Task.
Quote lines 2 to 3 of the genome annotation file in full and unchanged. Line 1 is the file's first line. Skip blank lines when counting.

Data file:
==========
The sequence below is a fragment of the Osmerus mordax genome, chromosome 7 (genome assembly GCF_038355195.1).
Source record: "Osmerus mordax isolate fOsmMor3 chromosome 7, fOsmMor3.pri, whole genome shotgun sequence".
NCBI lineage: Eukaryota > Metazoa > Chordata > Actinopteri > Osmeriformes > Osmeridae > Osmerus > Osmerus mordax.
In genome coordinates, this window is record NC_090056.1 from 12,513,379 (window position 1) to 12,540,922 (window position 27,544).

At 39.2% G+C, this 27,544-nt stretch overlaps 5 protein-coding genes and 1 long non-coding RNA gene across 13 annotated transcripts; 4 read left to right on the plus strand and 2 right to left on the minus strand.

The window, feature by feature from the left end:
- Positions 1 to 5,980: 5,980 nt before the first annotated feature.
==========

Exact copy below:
Source record: "Osmerus mordax isolate fOsmMor3 chromosome 7, fOsmMor3.pri, whole genome shotgun sequence".
NCBI lineage: Eukaryota > Metazoa > Chordata > Actinopteri > Osmeriformes > Osmeridae > Osmerus > Osmerus mordax.